II. Discussion

Appellants raise three points on appeal, all of which ultimately argue the trial court erred in finding that Appellants had no right, title, or interest in the 20-foot strip of land at issue. Specifically, Appellants claim they obtained title to the land by general warranty deed from the Pfautsches, or alternatively, by quitclaim deed from the Boehms, and that Respondents' affirmative defenses were deficiently pleaded.

In a judge-tried case, we will sustain the trial court's judgment " unless there is no substantial evidence to support it, unless it is against the weight of the evidence, unless it erroneously declares the law, or unless it erroneously applies the law." Pearson v. Koster, 367 S.W.3d 36, 43 (Mo. banc 2012) (citing Murphy v. Carron, 536 S.W.2d 30, 32 (Mo. banc 1976)). Claims that a judgment is unsupported by substantial

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evidence or against the weight of the evidence must involve review of the trial court's factual determinations. Pearson, 367 S.W.3d at 43. However, we will apply de novo review to any determinations of law made by the trial court. Id. (citation omitted).

This case turns on what is obviously a typographical error in the range call of the property description contained in the preamble to the quitclaim deed that purported to convey fee title from the Boehms to Appellants. The strip is described as being located in Section 1, Township 45 North, Range 4 West, rather than Range 5 West where the strip was in fact located.

Respondents claimed that the mistake in range number caused the deed to be totally defective so as to not convey the 20-foot strip at all. However, this does not follow the established principles of deed interpretation. Courts " reject an interpretation that conveys nothing in favor of one that conveys something." Jablonowski v. Logan, 169 S.W.3d 128, 130 (Mo. App. E.D. 2005) (citation omitted); see also Bass Pro Outdoor World, L.P. v. Wilson, 965 S.W.2d 890, 893 (Mo. App. S.D. 1998) (citation omitted). " We will declare a deed void for uncertainty of description only where, after resorting to oral or other extrinsic proof, that which was intended by the parties remains a 'mere matter of conjecture.'" Jablonowski, 169 S.W.3d at 130, quoting Hamburg Realty Co. v. Woods, 327 S.W.2d 138, 150 (Mo. banc 1959) (citation omitted). If a deed allows for one reasonably skilled in determining land locations to figure out the location of the property, the description is considered sufficient. Jablonowski, 169 S.W.3d at 130.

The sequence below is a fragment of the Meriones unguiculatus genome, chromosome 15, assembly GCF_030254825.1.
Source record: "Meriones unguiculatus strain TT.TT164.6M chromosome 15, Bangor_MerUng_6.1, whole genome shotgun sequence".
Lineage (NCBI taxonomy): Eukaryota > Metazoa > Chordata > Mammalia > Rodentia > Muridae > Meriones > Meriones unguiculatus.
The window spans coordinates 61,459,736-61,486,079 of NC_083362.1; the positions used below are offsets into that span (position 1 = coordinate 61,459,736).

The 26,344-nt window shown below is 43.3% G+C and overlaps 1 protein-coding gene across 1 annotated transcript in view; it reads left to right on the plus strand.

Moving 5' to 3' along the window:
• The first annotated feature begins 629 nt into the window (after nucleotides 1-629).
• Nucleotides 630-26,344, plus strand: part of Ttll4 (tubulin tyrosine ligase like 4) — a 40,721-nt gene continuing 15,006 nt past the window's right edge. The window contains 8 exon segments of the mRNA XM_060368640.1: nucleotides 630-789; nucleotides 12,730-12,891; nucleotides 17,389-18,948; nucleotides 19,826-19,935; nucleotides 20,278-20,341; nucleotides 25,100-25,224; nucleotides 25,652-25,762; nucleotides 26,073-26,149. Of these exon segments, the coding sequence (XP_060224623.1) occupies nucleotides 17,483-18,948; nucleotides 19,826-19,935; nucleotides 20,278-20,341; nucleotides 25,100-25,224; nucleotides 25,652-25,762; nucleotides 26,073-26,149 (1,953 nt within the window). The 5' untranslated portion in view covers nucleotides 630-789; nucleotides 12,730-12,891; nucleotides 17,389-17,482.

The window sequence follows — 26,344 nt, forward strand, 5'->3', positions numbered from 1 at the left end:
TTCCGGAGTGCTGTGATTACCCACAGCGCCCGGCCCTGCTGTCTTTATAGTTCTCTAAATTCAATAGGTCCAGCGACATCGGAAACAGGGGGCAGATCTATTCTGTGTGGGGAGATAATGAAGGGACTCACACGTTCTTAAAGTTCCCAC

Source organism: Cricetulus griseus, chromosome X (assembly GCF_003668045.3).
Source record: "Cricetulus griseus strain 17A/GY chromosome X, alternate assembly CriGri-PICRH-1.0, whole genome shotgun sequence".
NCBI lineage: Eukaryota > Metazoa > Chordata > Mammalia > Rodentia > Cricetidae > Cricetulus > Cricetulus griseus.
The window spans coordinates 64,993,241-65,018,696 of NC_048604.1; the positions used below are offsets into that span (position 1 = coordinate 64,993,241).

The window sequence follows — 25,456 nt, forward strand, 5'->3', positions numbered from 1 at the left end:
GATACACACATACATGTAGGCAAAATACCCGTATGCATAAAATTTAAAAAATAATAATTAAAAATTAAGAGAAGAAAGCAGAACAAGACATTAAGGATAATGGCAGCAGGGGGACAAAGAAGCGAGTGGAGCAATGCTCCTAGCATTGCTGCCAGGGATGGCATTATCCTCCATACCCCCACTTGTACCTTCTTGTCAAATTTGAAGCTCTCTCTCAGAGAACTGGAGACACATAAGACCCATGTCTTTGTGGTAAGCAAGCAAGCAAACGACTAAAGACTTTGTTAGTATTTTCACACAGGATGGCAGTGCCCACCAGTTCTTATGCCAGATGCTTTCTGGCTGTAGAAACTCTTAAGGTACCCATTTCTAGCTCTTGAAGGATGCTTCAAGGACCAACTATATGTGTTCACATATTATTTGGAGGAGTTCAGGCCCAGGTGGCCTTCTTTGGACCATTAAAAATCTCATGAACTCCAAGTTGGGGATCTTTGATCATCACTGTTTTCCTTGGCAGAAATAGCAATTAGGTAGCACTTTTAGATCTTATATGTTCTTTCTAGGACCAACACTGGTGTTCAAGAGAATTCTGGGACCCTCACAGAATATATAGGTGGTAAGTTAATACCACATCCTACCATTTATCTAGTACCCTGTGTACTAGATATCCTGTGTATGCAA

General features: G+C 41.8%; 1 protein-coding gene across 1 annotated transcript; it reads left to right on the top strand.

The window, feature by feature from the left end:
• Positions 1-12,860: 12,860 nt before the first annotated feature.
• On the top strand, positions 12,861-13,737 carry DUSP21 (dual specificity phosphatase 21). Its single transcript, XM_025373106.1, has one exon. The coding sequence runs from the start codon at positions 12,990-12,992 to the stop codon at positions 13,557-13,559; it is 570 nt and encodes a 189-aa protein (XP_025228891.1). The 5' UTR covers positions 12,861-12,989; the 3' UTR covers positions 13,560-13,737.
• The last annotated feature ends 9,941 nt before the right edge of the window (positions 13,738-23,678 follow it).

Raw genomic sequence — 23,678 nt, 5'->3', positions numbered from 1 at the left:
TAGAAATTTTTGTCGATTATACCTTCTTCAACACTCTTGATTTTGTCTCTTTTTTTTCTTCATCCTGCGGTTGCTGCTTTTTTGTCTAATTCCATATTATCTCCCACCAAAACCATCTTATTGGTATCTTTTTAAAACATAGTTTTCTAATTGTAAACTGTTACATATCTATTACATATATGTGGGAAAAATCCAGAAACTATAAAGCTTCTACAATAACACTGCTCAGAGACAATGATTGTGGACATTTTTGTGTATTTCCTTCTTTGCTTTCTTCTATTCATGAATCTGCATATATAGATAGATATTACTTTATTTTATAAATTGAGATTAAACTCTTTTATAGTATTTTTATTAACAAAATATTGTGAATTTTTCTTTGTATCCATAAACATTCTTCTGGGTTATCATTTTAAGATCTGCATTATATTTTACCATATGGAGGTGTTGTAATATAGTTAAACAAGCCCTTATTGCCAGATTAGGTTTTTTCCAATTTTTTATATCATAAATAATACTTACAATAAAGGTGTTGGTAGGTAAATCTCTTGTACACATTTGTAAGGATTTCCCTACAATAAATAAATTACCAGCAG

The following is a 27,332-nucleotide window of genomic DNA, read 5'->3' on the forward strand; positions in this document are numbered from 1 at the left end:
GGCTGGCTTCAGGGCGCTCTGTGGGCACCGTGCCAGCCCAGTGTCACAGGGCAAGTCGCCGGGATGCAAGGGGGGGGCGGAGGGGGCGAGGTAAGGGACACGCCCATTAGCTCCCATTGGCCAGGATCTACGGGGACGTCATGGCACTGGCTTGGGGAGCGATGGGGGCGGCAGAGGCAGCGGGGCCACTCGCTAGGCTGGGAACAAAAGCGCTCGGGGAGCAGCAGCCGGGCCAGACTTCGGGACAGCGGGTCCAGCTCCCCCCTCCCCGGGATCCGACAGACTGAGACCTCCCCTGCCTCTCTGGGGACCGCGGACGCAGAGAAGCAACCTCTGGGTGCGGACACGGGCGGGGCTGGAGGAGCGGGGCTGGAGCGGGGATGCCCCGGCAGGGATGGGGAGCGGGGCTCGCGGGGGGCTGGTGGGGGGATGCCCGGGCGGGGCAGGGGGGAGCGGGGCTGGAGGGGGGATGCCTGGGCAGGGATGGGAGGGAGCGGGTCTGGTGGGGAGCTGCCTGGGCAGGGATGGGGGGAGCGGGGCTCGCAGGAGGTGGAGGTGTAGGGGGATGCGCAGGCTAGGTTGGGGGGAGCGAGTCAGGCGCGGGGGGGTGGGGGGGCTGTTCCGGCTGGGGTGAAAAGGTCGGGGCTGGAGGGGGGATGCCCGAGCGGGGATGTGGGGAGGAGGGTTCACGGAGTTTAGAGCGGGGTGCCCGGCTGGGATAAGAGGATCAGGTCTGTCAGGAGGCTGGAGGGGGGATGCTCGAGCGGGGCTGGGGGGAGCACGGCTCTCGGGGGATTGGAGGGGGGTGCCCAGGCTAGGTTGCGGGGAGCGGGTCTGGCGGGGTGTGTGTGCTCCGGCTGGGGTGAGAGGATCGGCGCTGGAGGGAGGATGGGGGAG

Here, the quitclaim deed from the Boehms to Appellants would convey nothing if read literally, with Range 4 West instead of Range 5 West. This is not the favored means of deed interpretation. Further, both professional land surveyors who testified at trial testified they believed the range number to be a mistake, and that they still found the 20-foot roadway strip easily even with the wrong range number listed. Both agreed this was clearly a mistake, citing as evidence: prior deeds and surveys of record, the metes and bounds description in the body of the deed after the preamble, the reference to the land being in Gasconade County and not several miles away in Franklin County, and their own physical inspections of the property and the monuments from prior surveys they found. The two surveyors were reasonably skilled in determining land locations and had no trouble determining what 20-foot strip the quitclaim deed was meant to convey.

" Missouri's long-standing, cardinal rule of construction is that a deed must be construed as nearly as may be by the parties' intentions[.]" Id. at 131. The trial court's decision was not in conjunction with the parties' expressed intentions, as Appellants obviously intended to purchase the 20-foot strip, and the Boehms clearly intended to convey it by quitclaim deed, if they had not already conveyed it to the Pfautsches. Appellants' first two points are granted. As such, we need not reach Appellants' third point.

The trial court's judgment is without substantial evidence to support it and is so arbitrary and unreasonable that it amounts to an abuse of discretion. We reverse the judgment of the trial court and remand for further proceedings consistent with this opinion.

III. Conclusion

The judgment of the trial court is reversed and remanded, with directions to the trial court.

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Patricia L. Cohen, P.J., concurs. Robert M. Clayton III, J., concurs.